In step 174, the physician (“signer”) calls an enrollment telephone number, which, to improve security, may be separate from and distinct from the telephone line used for certification activities. In another embodiment, a general phone number is called, and system 10 presents speech-based options, one of which is enrollment, which the physician may select orally (system 10 employs voice recognition). System 10, telephonically, welcomes the physician and provides some detailed instructions on what the system 10 will expect. The process then proceeds to step 176.
 In step 176, system 10 asks the physician to enter his/her license number or other required identifying information, either by (i) preferably, speaking to the voice recognition unit 50 or (ii) through the telephone keypad. If the telephone keypad approach is used, one input approach may involve two strokes are used for entering letters, the first designates what key on the telephone pad the letter resides and the second gives the order on the key that letter occupies. For example, K would be 52. It is on the 5 key and is the second letter. System 10 then finds the physician in its database 46. The process then proceeds to step 178.
 In step 178, system 10 checks to see if that physician is already enrolled. If not, system 10 will ask the physician to input the password, PIN or other identifier in order to authenticate the identity of the physician. It bears emphasizing that, in a preferred embodiment, entry of the identifier is a one-time occurrence, all future authentication of identity being made through telephonic biometric means preferably. The invention has the advantage of minimizing the use of telephone keypads and the like, which are relatively difficult to use (e.g., especially small cell phones), slow, and relatively error-prone. The process then proceeds to decision block 180.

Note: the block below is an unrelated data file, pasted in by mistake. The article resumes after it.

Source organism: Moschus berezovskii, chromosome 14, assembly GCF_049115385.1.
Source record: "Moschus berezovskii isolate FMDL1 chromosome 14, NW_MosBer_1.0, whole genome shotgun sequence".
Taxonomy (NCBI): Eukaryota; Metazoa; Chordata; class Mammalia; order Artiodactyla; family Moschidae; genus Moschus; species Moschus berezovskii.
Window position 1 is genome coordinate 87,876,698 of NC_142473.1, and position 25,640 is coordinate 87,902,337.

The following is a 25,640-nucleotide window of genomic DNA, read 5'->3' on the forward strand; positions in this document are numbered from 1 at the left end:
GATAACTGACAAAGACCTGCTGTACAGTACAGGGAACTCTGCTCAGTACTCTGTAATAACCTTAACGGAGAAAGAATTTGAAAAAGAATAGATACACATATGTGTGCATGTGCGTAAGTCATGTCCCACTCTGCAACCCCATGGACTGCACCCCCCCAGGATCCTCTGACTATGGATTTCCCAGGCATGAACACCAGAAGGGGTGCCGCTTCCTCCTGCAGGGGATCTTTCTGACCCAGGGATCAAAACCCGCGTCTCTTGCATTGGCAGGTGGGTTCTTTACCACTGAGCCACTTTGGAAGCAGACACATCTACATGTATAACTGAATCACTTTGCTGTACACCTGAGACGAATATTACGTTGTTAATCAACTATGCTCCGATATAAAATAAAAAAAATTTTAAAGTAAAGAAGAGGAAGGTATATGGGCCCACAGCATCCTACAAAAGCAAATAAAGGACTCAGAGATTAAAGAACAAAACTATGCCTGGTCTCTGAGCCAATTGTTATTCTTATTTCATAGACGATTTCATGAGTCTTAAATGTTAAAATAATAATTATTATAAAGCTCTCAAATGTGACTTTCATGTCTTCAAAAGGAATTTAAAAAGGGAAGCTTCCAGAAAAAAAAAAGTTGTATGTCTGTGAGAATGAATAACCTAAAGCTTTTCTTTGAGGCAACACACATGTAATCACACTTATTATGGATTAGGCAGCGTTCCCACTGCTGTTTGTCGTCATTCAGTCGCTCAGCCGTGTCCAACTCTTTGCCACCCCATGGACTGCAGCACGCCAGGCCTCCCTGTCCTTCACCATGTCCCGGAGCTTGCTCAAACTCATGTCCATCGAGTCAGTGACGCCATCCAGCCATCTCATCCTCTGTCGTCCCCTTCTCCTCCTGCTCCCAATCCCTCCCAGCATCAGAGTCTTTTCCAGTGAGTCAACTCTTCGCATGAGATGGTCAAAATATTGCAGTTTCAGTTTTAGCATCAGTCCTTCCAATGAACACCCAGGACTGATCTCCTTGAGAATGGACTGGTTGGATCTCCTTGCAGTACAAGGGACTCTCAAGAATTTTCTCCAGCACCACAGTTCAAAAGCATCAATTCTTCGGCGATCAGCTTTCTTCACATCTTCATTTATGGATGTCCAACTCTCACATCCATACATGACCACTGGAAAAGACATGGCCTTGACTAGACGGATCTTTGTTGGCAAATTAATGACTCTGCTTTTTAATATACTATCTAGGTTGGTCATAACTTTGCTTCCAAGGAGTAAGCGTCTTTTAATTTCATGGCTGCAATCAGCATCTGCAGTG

In block 180, system 10 determines whether the PIN, password or the like referred to above matches that issued to the physician for this one-time enrollment use. If the authentication fails (no match), then the process branches to decision block 182. Otherwise, the process proceeds to step 190.
 In block 182, system 10 prompts the physician as to whether he/she wishes to try again. If the response is “YES,” then the process branches back to step 176 (enter ID step). If the response is “NO,” then the process branches to decision block 184.
 In block 184, the system 10 prompt the physician as to whether he/she desires to quit the enrollment process, or whether he/she wishes to be connected to customer support or other form of assistance. If the response is “QUIT,” then the process branches to step 186, otherwise, the process branches to step 188. In step 186, system 10 plays an exit message and disconnects the physician. In step 188, the physician's call is transferred or otherwise routed to customer support or other form of assistance.